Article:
Re: [SystemSafety] Software Safety Assessment

Date: Thu, 9 Jul 2015 14:02:27 +0200

In process and manufacturing industries, we experience since the nineties two opposite trends :

· The clarification, harmonisation and strengthening of standards leading to more clear and stringent requirements

· The reduction of the budgets, of the basic competencies of the actors leading to poorer engineering

The context is fed by requirements from buyers to lower the costs and competition between suppliers to satisfy the buyers requirements.

The first who says it doesn’t work, or that there are limits to such a trend has lost …

The standards thus, at the same time, reflect under this pressure openings to “new” technologies (e.g. possibility to mix safety and non-safety) and requirements to deploy such “novelties” with adequate discipline and techniques.

Of course everybody stops at the first part of the above sentence. However less and less actors are able to understand the second part and to explain it to decision makers.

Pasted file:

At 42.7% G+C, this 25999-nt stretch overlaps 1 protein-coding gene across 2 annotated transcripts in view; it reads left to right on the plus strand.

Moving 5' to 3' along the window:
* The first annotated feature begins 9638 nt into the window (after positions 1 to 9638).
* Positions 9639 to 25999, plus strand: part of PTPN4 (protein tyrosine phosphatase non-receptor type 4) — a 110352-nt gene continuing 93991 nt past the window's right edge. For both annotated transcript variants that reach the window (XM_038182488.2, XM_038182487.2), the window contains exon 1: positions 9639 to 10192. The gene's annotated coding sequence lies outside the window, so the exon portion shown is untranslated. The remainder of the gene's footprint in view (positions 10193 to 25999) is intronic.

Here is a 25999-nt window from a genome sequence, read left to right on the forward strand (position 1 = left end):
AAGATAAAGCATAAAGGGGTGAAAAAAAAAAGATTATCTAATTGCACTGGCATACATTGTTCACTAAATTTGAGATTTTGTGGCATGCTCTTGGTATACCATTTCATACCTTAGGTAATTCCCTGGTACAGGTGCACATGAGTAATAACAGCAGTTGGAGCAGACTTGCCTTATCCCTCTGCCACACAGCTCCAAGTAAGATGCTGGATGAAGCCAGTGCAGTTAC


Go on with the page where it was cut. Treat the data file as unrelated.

So the new standards are not “really” solving anything, but merely creating new problems more deeply embedded in the systems, until the next catastrophy.

Bertrand Ricque
Program Manager
Optronics and Defence Division
Sights Program
Mob : +33 6 87 47 84 64
Tel : +33 1 58 11 96 82

From: systemsafety-bounces_at_xxxxxx Sent: Thursday, July 09, 2015 1:54 PM
To: systemsafety_at_xxxxxx Subject: Re: [SystemSafety] Software Safety Assessment

On 7/9/15 12:31 AM, Matthew Squair wrote:

... See for example the issue of DO-178C, which resolved a number of recognized problems with its predecessor 178B. I believe this sentence is misleading. Some of the changes made in DO-178C were *intended to address* recognized problems in 178B. Whether those changes *resolved* the problems cannot be determined at this time. We won't begin to know until DO-178C is used in practice many times.

(As an aside, I suspect that if you asked members of the committee/working group that produced DO-178C what percentage of changes between B and C addressed 'recognized problems', you would get answers ranging from 1% to 50%. I'd be happy to tell people my own answer in private, but not on this list.) --

C. Michael Holloway, Senior Research Engineer Safety Critical Avionics Systems Branch, Research Directorate NASA Langley Research Center / MS 130 Hampton VA 23681-2199 USA office phone: +1.757.864.1701 often forwarded to +1.757.598.1707

The words in this message are mine alone; neither blame nor credit NASA for them.

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systemsafety_at_xxxxxx Received on Thu Jul 09 2015 - 14:02:37 CEST

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